What Is Meant By An Extrarenal Pelvis?
In order to better understand what an extrarenal pelvis is, or means, it would pay to step back to see what a renal pelvis is, and perhaps even go back a step further to define both renal and pelvis.
Pelvis – A Definition - When we think of the pelvis, we picture the three large bones that make up the pelvis, bones which help keep in place our abdominal organs, plus provide a home for our two hip joints. The word pelvis means a basin, and our pelvic bones do form a basin of sorts. Renal on the other hand has to do with our kidneys, two bean shaped organs that have little to do with the pelvic bones, as they are located higher up in the abdomen, just under the rib cage.
Imagine A Mushroom - If you look at an illustration of a cross-section of one of the kidneys, it somewhat resembles the cross-section of a mushroom. There is the body of the mushroom, and in the middle is the stem. In the kidney, what appears to be the part of the stem that is located inside the organ, is what is called the renal pelvis. The renal pelvis is shaped a basin. It collects urine from the body of the kidney, and funnels it into the ureter. Where the ureter connects to the renal pelvis would, in our mushroom analogy, resemble the mushroom's stem.
The renal pelvis then is a catch-basin, and as you can see, has nothing to do with the much larger and bony pelvis we are more familiar with. An extrarenal pelvis is not an additional, renal pelvis. An extrarenal pelvis is a renal pelvis that is abnormally enlarged, and often protrudes from the kidney. While this is an abnormality, it does not necessarily constitute a problem, as long as it functions properly by collecting urine and funneling it into the ureter. Extrarenal means something that is sticking out of the kidney.
Complications Are Somewhat Rare - An abnormally large renal pelvis is only likely to be the source of a problem if it somehow impedes the flow of urine from the kidney. This would be more likely if the shape of the renal pelvis were to be distorted than merely being larger than normal. A renal pelvis that is truly large and protrudes from the kidney could conceivably affect the performance of an adjacent organ, but this is highly unlikely. In fact, there does not appear to be any documented evidence that this has ever been the case. Problems associated with an abnormally large and protruding renal pelvis are most apt to be the same problems which might affect a normal renal pelvis, such as the presence of a tumor or a cyst.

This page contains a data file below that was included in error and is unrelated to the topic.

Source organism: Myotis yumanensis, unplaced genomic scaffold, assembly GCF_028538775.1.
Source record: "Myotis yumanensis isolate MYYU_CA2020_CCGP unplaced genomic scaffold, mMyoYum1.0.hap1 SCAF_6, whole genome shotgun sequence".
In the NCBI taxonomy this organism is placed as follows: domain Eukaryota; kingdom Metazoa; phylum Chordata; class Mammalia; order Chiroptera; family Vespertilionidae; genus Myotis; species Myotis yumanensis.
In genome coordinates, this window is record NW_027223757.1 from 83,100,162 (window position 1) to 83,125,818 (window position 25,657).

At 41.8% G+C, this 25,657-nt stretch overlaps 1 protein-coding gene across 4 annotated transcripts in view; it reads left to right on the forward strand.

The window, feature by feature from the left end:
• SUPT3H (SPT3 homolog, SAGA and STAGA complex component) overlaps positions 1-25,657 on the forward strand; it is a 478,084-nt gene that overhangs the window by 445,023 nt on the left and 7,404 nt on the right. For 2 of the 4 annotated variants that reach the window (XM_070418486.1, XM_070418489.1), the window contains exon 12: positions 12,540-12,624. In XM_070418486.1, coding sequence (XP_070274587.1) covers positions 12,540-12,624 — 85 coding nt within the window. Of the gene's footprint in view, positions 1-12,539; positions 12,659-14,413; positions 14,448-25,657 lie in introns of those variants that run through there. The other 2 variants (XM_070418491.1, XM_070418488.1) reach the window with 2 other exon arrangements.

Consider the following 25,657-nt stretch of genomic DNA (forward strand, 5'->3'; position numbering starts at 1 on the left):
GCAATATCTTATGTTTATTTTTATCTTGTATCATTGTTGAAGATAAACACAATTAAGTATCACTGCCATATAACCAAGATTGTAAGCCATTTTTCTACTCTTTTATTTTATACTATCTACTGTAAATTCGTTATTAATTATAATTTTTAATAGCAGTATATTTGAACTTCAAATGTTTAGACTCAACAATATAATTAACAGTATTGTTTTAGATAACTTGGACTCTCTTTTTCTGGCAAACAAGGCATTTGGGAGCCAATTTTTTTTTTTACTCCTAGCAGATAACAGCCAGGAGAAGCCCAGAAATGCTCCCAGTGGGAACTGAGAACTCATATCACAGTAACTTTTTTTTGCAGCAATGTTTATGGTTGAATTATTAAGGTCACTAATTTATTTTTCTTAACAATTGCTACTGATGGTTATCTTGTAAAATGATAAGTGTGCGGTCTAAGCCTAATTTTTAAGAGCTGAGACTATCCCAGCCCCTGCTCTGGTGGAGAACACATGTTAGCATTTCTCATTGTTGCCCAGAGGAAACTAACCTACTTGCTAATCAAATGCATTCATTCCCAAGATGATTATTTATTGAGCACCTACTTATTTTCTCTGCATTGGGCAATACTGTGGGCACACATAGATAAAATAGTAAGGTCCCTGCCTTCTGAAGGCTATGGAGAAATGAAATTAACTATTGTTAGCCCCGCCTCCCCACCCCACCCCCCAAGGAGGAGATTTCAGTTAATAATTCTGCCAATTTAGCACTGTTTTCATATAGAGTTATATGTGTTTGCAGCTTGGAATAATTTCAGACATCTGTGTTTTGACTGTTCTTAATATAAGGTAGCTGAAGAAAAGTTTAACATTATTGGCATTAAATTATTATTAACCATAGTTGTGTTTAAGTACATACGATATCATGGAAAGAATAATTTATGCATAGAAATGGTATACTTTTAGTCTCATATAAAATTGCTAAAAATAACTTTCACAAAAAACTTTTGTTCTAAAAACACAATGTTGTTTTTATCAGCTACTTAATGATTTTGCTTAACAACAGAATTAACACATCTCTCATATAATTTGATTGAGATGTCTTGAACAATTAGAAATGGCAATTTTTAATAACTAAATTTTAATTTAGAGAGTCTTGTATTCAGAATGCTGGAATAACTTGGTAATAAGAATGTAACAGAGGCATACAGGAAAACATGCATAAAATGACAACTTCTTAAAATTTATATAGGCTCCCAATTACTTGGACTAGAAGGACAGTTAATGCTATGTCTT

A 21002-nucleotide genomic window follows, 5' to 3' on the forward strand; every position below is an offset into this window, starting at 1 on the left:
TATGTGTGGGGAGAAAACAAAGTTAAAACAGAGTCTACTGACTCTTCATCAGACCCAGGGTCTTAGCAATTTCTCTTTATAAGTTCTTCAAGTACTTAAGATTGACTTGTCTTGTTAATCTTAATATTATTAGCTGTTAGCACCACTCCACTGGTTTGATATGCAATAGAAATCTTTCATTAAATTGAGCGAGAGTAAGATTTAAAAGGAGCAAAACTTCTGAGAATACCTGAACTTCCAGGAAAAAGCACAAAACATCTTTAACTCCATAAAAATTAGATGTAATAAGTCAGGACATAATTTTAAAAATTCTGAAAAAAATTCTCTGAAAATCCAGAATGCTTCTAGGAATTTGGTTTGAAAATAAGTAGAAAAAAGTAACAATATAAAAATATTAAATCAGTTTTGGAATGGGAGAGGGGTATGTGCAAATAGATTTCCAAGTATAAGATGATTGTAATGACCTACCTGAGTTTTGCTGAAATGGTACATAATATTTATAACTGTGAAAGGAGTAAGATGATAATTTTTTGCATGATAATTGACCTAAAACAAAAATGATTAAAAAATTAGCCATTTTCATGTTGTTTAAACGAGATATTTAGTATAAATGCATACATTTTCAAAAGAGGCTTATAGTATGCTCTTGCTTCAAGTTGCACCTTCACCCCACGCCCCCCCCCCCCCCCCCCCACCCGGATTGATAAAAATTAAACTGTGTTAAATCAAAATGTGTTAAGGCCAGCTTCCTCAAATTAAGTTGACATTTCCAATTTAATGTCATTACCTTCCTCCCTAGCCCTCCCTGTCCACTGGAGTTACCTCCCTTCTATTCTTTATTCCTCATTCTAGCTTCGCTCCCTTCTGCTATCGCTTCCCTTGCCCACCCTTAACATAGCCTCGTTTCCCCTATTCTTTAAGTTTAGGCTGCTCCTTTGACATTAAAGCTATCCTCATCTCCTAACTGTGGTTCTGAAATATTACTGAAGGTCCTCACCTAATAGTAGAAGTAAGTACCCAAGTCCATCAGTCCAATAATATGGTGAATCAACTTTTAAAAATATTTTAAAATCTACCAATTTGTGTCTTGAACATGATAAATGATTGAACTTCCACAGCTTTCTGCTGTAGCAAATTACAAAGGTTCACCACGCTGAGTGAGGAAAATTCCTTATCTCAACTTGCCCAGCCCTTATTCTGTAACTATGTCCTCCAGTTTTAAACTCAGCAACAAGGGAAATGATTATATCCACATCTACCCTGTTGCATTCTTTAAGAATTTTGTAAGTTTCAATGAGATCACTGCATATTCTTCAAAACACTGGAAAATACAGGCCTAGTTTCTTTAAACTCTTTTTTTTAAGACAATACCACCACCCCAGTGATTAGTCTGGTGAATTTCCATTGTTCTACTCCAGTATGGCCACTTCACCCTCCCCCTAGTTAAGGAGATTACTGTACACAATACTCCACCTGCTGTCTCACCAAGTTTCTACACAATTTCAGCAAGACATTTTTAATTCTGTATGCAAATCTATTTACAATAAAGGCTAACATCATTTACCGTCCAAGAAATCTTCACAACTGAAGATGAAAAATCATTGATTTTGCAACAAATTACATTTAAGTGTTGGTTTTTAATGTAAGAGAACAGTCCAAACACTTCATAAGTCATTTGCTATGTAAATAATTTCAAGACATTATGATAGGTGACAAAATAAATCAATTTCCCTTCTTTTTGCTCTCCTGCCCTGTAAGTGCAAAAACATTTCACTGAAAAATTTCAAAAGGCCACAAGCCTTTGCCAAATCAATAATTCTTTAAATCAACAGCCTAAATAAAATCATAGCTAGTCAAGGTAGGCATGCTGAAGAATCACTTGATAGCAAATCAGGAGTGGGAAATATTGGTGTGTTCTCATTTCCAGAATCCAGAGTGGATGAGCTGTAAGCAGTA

An Important Distinction - A distinction needs to be made between the symptoms of an extrarenal pelvis, and extrarenal symptoms. Extrarenal symptoms have nothing to do with an enlarged or protruding renal pelvis, but instead are symptoms associated with a genetic kidney disorder known as nephronophthisis. This disorder is a common genetic cause of kidney failure in children, but fortunately is quite rare. Roughly 10% of those having this disorder experience extrarenal symptoms, which in include blindness, mental retardation, and liver problems. Symptoms associated with an enlarged or protruding renal pelvis, if present at all, are rarely of a serious nature.
Renal Cell Cancer - Renal cell cancer is the most common type of kidney cancer. It can be slow to develop, and consequently there may be no noticeable symptoms during the early stages. Symptoms, when they do occur often consist of blood in the urine, a constant back pain, fatigue, weight loss, and painful urination. As long as the cancer is localized it is generally treatable and curable. If it is regional, or has become metastatic, treatment can be more difficult and the prognosis may be less positive.
Part of the treatment often involves the use of a ureteroscope, a tube-like instrument that can be inserted through the urethra, through the bladder, through the ureter, and into the renal pelvis. Ureteroscopy could also be employed to examine an extrarenal pelvis should the abnormality be suspected of causing a particular problem, as could a CT or CAT scan. The same procedure could be used to help in the diagnosis of a disease affecting the renal pelvis.
Generally Not A Problem - In the vast majority of cases, any concerns over an abnormally large, protruding renal pelvis usually turn out to be much ado about nothing. When symptoms do occur, the cause of the symptoms usually has little to do with the size of the renal pelvis, even if the renal pelvis itself is the source of the problem. Furthermore, an extrarenal pelvis, when it does occur, almost always occurs in one kidney only. An occurrence in both kidneys is exceedingly rare.
Summary - In summary, if the renal pelvis in a kidney is abnormally large and protruding it generally means very little, since an enlarged renal pelvis, whether it protrudes or not, generally functions normally and is not a source of any problems. The only problem that might be encountered would be if the renal pelvis were distorted in such a manner that it could not perform its function of collecting urine and sending it on its way.